Extreme UV lithography (EUVL) is one of the most promising NGL technologies for sub-100nm resolution. We are developing polymer bound PAG resists for patterning down to the 32 nm node by EUVL. It has been reported that photoacid generators have limited compatibility with the chemically amplified polymer resist matrix that leads to phase separation, non-uniform acid distribution and migration during the baking process. To alleviate these problems, it is proposed that PAG units be incorporated in the resist chains, rather than adding monomeric PAG in to the resist polymer. The polymer bound PAG resists, poly (4-hydroxystyrene-co-2-ethyl-2-adamantyl methacrylate-co-PAG) were synthesized with different PAG loading (2% to 10.5%) using free radical polymerization. These resists contain the bulky adamantly protecting group to improve lithographic performance. The incorporation of photoacid generators (ionic and covalent) in the main chain of the polymer enhanced sensitivity and contrast compared to conventional PMMA resist and polymer with blend PAG. It was found that the sample with 5% PAG loading in the main chain gave sub 50 nm features using EUV exposure.
A chemically amplified resist, Poly(4-hydroxystyrene-co-tertiarybutylmethacrylate-co-MethacrylphenylPOSS) with different Polyhedral oligosilsesquioxane (POSS) loading has been synthesized by free radical polymerization. The incorporation of POSS units into the resist matrix has been found to affect their RIE resistance in O2 plasma. The thickness of the films were monitored using ellipsometry at various etch intervals to determine the etch rate and selectivity. It was observed that etch rate of these nanocomposite resists were comparable to the standard PHOST and Novolac based resists. HRTEM and HAADF studies showed that the POSS units exhibit a morphology of rectangular crystallites that are responsible for the plasma etch behavior. We have obtained 120 nm (1:1) (Line/Space) feature using 248 nm lithography. The protecting group, tertiary butyl protecting group exhibits acceptable outgassing. Using e-beam lithography, 70nm pattern feature was obtained.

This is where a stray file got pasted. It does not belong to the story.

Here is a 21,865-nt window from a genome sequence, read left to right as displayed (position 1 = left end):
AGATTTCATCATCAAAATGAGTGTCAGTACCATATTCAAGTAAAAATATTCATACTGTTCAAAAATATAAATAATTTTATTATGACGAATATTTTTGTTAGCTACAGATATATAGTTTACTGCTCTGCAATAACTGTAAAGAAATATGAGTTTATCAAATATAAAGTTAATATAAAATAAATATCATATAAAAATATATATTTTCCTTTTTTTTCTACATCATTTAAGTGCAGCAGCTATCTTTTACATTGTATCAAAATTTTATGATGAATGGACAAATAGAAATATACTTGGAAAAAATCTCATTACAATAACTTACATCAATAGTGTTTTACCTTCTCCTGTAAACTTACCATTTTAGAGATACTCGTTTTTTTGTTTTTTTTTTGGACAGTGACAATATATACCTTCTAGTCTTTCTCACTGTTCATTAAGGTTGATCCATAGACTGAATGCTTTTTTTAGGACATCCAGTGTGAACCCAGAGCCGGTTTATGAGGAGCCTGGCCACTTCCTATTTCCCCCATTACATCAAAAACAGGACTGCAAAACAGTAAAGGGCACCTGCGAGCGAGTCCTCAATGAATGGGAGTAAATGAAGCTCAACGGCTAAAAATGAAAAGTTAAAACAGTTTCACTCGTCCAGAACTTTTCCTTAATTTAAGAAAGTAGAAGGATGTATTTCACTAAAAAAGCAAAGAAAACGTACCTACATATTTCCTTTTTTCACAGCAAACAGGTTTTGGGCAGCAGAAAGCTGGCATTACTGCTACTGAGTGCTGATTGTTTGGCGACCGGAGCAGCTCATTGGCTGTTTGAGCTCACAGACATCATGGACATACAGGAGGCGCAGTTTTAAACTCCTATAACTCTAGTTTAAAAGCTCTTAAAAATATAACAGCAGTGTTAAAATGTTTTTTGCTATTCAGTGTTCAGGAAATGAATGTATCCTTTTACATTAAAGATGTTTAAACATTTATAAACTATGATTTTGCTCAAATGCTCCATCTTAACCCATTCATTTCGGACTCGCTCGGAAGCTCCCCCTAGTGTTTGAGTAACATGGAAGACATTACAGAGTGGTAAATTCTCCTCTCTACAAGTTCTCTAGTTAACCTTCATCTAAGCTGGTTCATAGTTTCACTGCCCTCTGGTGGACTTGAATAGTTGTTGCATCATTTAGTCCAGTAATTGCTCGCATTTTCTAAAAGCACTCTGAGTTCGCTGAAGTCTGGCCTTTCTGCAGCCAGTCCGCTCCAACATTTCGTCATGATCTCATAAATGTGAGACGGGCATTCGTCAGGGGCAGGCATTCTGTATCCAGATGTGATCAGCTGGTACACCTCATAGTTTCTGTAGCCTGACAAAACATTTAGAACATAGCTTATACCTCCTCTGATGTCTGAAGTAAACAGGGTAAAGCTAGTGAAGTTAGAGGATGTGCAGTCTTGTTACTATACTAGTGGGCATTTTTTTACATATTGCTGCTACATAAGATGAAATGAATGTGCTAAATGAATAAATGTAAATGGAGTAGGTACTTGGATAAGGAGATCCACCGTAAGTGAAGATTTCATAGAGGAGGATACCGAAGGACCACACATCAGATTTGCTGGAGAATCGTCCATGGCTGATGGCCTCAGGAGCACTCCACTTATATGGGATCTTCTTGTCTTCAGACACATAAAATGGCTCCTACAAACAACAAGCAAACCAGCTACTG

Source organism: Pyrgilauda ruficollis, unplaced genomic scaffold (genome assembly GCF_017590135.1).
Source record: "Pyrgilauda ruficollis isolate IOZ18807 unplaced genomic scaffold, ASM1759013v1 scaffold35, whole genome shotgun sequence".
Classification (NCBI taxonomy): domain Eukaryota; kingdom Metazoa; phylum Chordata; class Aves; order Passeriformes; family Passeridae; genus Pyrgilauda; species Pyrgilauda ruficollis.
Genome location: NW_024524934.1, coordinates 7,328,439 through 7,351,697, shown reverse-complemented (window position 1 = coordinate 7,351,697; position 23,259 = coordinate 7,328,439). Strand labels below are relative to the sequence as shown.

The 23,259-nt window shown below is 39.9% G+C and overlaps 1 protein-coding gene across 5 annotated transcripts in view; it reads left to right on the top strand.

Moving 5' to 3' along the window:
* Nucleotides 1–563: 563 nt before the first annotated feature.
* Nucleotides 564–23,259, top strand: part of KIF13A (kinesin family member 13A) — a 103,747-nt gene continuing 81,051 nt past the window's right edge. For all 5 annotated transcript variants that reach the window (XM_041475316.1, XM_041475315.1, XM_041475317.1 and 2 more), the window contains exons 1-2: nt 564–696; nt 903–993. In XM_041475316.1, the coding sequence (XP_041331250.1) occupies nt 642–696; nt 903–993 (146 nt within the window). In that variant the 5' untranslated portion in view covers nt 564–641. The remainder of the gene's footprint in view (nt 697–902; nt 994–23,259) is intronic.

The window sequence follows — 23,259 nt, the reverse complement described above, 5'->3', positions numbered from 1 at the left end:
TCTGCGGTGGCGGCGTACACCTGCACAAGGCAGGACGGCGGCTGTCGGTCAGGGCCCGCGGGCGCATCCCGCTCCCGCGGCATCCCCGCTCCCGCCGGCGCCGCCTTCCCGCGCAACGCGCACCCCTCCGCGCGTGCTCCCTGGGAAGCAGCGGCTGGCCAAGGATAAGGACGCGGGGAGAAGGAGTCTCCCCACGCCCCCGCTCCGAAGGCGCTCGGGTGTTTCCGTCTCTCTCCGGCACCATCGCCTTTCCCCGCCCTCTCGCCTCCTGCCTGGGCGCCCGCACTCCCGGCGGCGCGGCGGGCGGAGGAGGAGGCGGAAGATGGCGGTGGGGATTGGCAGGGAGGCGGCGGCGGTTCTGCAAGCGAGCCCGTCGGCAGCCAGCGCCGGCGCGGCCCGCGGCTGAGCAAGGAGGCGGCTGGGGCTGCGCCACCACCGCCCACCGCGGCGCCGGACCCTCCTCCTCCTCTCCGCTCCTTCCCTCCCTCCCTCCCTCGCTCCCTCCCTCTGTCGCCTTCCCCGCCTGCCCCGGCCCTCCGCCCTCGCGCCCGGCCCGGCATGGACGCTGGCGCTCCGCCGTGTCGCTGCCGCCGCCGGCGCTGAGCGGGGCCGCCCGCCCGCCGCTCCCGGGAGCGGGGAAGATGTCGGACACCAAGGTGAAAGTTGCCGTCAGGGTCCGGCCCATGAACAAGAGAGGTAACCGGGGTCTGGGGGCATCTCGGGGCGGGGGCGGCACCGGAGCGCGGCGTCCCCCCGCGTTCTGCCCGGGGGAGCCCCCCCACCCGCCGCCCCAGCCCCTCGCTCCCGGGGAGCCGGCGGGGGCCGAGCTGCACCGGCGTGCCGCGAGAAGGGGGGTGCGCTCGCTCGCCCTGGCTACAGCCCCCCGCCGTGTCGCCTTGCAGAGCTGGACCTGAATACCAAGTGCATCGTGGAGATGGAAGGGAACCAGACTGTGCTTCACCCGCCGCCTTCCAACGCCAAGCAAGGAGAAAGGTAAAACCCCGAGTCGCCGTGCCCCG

The goal of nanofabrication capabilities that can routinely achieve dimensions of less than 32 nm will require the design of new photopolymers and strategies using wavelengths as short as 13 nm [extreme ultraviolet (EUV)]. Although EUV lithography is a challenging emerging technology that has proven its feasibility to smaller image features, yet it still requires novel photoresists. This communication discusses developments in the synthesis and lithographic performance of positive chemically amplified photoresists incorporating hydroxystyrene and a bulky adamantly protecting group. The incorporation of an ionic PAG unit, phenyl methacrylate dimethysulfonium triflate (PAG), in the resist backbone showed increased sensitivity compared with the analogous blend PAG resist samples. Sub-50 nm patterns were obtained upon extreme UV exposure on ultrathin single layer resist films of the newly synthesized polymer bound PAG resist, poly (4-hydroxystyrene-co-2-ethyl-2-adamantyl methacrylate-co-PAG).